- Screen test -Screen tests from the actors in the film
- Unit photography -Still photography from the film production
- Time -lapse photography -Time lapse sequences of constructing some of the more elaborate sets
- Marketing Gallery -A collection of posters and visuals created for film marketing
There material is interesting to look at if you’re the kind of person who likes to go through all the bonus features on a Blu-ray. I imagine that you would prefer to be viewing the material directly off the Blu-ray in HD on a much larger screen with higher resolution. Overall it is kind of interesting but hardly a compelling reason to get into a second screen experience.
The Navigation bar is common to both the archive and the sync experience. It provides access to a number of features like live chat, social media and other online sites such as IMDB so you can go look up additional information about the film and the people involved in it.
Navbar Social Features
The social aspects of movie viewing have always been compelling. After all, how many of us still go to the movie theater just to see a film? Most of us are there as an activity with friends. It shouldn’t be surprising that the Prometheus app has social features built into its architecture. I didn’t see a lot of activity tracked through the app but it had the standard Twitter and Facebook publishing options. Get Glue is a newer entry into the social media market. They have a narrower niche than Twitter and Facebook, providing a social network for film, television and sports viewers.
Probably the most interesting feature for me was the ability to sync the app with the actual movie viewing experience. This is the most innovative feature within the app although it requires a fair amount of technology in a home entertainment system to make it work. You need to have a Wi-fi network that connects both your second screen (iPhone, iPad, tablet, whatever you’ve got) with your Blu-ray player. You also need to have Wi-fi capability with both your second screen device and your Blu-ray player. I used a Sony Wi-fi Blu-ray, a Sony Bravia and an iPhone. If you don’t have all the necessary technology it is possible to do a manual sync. This will sync the content on your television with your second screen device. If you use the manual option you miss a lot of the most interesting features in the app though, I’ll cover those next.
As you go through the film new content becomes available on the second screen. You can look at content such as storyboards and concept art but whenever an alternate scene comes along you can “flip” it from your second screen to your big screen. You will then start watching a different version of the film on the big screen until the alternate scene runs though and puts you back into the original film. The Prometheus app has the ability to act like a remote control. It is using this functionality to communicate with the Blu-ray player, telling it to go find the alternate scene on the disk itself and start playing it. It is like a custom playlist for the different chapters of content on the disk, the second screen app itself isn’t sending any content to the big screen itself. If you think about how many Gigabytes of data are in a single Blu-ray scene it becomes pretty obvious why the app was designed this way. The first example was the opening scene from the film when a lone engineer sacrifices himself to create new life on an empty planet.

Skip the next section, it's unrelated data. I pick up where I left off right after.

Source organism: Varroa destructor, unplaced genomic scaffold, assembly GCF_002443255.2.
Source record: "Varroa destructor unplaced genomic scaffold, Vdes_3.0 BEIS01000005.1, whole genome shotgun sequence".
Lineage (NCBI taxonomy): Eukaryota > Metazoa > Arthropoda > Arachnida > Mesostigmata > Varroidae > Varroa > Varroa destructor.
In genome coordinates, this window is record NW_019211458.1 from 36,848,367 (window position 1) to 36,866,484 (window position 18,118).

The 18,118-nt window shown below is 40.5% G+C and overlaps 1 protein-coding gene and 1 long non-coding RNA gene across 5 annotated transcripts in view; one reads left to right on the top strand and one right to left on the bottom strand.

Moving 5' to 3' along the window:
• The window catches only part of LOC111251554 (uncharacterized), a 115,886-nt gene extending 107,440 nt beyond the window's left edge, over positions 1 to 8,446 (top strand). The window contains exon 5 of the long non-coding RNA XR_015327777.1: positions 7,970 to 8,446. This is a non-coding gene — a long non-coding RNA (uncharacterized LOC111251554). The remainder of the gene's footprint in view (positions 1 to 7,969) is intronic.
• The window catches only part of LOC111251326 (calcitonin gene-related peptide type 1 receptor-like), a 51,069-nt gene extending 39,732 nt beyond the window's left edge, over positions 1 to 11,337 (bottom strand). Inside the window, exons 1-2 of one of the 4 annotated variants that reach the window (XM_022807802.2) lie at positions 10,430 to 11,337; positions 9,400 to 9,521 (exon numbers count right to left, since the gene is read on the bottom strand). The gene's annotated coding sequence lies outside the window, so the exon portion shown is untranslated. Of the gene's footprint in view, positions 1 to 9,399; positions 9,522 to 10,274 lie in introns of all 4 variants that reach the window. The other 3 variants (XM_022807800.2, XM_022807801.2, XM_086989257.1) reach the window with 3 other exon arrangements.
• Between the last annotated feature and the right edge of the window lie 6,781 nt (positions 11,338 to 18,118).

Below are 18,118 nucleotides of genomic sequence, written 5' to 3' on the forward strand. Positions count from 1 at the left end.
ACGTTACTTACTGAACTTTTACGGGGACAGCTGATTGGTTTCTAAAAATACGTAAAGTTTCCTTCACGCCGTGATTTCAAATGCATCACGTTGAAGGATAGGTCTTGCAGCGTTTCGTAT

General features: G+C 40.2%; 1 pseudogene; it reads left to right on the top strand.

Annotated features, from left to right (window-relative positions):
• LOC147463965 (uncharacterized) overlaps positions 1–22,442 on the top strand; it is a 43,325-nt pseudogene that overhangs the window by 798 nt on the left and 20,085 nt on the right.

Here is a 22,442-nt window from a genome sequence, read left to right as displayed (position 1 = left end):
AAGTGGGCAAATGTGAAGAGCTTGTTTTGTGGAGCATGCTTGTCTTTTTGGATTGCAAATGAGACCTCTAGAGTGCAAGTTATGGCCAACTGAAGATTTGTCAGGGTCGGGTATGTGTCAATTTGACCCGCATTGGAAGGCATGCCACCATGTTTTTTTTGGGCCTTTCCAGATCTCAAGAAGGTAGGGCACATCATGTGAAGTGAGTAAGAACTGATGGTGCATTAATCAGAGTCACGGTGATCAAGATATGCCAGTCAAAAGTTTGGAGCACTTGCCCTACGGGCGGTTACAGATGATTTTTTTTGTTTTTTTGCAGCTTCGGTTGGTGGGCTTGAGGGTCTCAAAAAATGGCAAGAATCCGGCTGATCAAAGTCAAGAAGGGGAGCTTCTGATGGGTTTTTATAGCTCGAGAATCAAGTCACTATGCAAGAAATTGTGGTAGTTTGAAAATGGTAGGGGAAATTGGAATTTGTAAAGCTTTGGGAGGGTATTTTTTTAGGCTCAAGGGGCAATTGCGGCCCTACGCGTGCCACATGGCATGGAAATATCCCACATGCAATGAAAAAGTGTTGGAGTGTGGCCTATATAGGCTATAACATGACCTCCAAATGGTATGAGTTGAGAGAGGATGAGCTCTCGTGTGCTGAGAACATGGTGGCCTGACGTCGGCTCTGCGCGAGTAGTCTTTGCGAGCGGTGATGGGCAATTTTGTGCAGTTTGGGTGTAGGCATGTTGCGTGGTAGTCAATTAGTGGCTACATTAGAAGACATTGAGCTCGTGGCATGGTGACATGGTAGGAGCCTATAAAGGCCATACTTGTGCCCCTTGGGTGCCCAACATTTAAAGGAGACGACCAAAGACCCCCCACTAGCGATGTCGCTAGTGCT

This scene was shot, went to post-production but it was later edited out by Scott. You also have the chance to post a screen shot of the moment to Twitter or Facebook. It is a great way to push out the film to a person’s social group, a nice way to get your audience to do some film marketing for you.
There are some film clips that you can view directly on the second screen. These are small videos such as mini-documentaries that explain some of the features of the film. The Prometheus app sends a message to the Blu-ray player to stop playing the main film so that you can view the shorter video. Once the short video is finished the main movie will resume.
Mini documentaries which seem to be focused on answering a lot of the questions that people had about the original Alien franchise. Unfortunately they didn’t do much to clear up a lot of the confusion that people had about the most recent film in the franchise, Prometheus itself.
Now it’s time to forget about the technology. It is pretty impressive but what does it do to the narrative or storycraft of the film? Up until now the only way you’d experience a different version of a film’s narrative was waiting until the extended director’s cut of a film was released. Often the director’s cut would change the pacing and emphasis on the story itself. These director’s cuts were carefully edited so that the music and visuals would make sense to the viewer. It should still have the effect of luring the viewer into the story for the duration of the film. And that is where the second screen app seems to be most disruptive to one of the major goals of a filmmaker.
Although it might seem that the second screen app allows the viewer to make their own version of the film the reality was much different. The constant scanning back and forth from the large screen to the small screen was distracting. I used the app on my second viewing of Prometheus, if I had tried it on my first viewing I don’t think I would have lasted long. The activity tended to disrupt the flow of the film for me. For anyone who writes screenplays this should be setting off some alarms. In Riding the Alligator, Pen Densham talks about narratives creating a trance for their audience. Having a story that can achieve this is critical to an audience getting lost for 90 minutes in your film. The way dialogue and cinematography combine is critical to getting your audience into that flow. The second screen provided a great way of getting into the production and creative processes of Ridley Scott but they did so at the cost of a cohesive narrative.
One of the tensions with a lot of new technologies and media is whether or not you hand over control of the narrative to the audience. When you want them to have more control over the way the narrative unfolds you sacrifice cohesion of the narrative for control. In other words the audience member becomes more active and can control their experience. In the traditional model the audience is passive, sitting back and experiencing a very cohesive (at least they hope) narrative. The Prometheus second screen app is a great example of how the approaches of control versus cohesion can conflict in a narrative.